iPhone Coming to Verizon in Early 2011, Says Fortune
Friday's confirmation comes after years of negotiations between Seidenberg, Steve Jobs and Lowell McAdams, who is slated to helm the Verizon ship when Seidenberg steps down next year. The company initially turned down the iPhone in 2005, primarily because Apple, in Verizon's view, demanded too much control over retail sales of the device, and too hefty a cut of the monthly charges. It wasn't until 2007, when Seidenberg finally reached out to Apple, that the talks began in earnest.
Jobs was initially reluctant to join forces with Verizon, whose CDMA network didn't have the same international compatibility that AT&T's GSM does. Seidenberg countered that Verizon's 4G network would be faster and more reliable, and that its 3G network was already superior to AT&T's. According to Seidenberg, Jobs "listened politely," but declined to strike a deal. Shortly after the iPhone launched on AT&T's troubled 3G network, however, McAdams contacted Jobs once again, and implored him to reconsider a deal with Verizon. "Yeah, you're probably right," Jobs reportedly told Seidenberg's heir apparent. "We have missed something."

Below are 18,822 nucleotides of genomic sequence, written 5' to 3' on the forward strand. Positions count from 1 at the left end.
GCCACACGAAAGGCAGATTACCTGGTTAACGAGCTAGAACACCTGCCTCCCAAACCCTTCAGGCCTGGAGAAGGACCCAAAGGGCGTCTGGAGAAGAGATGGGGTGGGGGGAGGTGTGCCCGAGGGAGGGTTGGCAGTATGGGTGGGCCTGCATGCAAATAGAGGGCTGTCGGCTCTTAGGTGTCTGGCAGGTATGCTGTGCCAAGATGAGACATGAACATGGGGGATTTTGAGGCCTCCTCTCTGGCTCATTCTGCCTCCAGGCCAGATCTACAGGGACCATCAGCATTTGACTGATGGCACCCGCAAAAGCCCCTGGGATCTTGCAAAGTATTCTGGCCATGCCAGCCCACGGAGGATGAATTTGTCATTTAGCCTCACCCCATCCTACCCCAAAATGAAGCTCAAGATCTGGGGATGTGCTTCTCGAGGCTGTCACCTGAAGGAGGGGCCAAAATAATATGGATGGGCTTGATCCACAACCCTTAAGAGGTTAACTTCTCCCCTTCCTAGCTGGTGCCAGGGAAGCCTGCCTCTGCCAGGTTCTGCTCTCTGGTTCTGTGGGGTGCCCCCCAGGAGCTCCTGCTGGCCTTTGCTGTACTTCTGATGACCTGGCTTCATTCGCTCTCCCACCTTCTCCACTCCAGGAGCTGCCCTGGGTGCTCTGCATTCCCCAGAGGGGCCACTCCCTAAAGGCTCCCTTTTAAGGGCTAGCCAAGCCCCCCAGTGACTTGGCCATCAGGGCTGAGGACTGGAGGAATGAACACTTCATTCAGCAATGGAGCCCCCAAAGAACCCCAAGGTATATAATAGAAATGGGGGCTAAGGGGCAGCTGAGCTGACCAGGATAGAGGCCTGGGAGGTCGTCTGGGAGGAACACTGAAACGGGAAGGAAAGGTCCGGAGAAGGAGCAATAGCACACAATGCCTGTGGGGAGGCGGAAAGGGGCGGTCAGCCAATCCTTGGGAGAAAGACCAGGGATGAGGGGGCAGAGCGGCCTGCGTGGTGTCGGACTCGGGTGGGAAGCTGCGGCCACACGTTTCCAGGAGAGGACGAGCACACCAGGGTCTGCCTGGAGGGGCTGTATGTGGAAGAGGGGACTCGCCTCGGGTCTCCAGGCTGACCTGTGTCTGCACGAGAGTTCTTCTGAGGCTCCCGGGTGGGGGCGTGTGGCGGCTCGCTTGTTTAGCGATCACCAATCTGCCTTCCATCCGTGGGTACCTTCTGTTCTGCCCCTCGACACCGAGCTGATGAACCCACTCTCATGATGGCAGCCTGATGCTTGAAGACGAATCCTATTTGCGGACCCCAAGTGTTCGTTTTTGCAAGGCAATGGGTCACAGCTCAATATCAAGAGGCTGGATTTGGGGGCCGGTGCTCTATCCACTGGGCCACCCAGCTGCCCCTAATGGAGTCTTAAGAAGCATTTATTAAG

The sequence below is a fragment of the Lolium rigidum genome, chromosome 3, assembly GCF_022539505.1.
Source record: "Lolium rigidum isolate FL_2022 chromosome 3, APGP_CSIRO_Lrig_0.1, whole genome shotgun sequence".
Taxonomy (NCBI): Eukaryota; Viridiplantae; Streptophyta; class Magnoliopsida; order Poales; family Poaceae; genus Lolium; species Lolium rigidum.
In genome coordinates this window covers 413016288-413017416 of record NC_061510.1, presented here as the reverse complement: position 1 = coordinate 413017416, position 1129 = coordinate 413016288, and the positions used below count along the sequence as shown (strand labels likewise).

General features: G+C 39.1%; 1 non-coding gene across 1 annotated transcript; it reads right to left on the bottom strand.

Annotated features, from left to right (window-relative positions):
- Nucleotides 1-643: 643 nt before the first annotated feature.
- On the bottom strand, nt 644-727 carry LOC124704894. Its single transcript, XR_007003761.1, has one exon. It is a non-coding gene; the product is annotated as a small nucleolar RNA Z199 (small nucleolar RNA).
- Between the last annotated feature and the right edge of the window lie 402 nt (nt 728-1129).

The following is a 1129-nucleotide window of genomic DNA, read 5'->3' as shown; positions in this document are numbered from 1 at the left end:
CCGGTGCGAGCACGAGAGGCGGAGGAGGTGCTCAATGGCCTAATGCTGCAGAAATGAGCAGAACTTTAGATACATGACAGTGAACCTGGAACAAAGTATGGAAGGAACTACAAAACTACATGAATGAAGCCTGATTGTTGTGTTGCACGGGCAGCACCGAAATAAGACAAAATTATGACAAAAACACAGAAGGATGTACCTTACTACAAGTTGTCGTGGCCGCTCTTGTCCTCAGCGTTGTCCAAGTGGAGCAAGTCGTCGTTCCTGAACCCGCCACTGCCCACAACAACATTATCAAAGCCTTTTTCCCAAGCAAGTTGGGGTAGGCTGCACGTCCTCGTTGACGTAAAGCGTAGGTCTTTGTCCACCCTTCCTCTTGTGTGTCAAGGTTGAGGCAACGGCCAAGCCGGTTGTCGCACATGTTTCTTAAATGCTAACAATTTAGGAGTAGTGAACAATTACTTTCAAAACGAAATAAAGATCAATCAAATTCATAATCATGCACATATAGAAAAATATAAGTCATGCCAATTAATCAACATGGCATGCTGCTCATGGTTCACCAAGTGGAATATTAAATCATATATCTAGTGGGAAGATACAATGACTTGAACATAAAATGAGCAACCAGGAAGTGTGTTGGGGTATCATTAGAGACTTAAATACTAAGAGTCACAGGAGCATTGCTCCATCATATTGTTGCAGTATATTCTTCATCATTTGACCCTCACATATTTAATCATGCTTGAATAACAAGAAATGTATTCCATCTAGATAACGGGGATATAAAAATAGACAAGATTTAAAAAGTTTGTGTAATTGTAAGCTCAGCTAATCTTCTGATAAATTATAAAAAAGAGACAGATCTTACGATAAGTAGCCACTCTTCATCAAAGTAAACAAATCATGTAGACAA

The first evidence of this rekindled romance came earlier this month, when Verizon began selling a Wi-Fi only version of the iPad -- a move widely (and accurately) considered to be a harbinger of an inevitable iPhone launch. So far, both companies have remained tight-lipped about the launch, but sources close to the discussion tell Fortune that the phone will run on Verizon's CDMA 3G network, and that it probably won't have a special chip for international compatibility.
It remains to be seen, of course, whether or not Verizon's network can actually succeed where AT&T's has thus far failed. "We carry half the U.S. wireless data on the fastest 3G network," AT&T spokesman Larry Solomon says. "Verizon's network hasn't been battle-tested yet, so you don't know if they can handle the data load or not." At this point, though, many jaded iPhone users will probably seize the opportunity to jump to any other carrier, as long as it's not AT&T. Analysts say the Verizon name alone could help Apple sell 8 to 9 million iPhones next year, and may give Seidenberg the rare opportunity to ride into the sunset on a high note.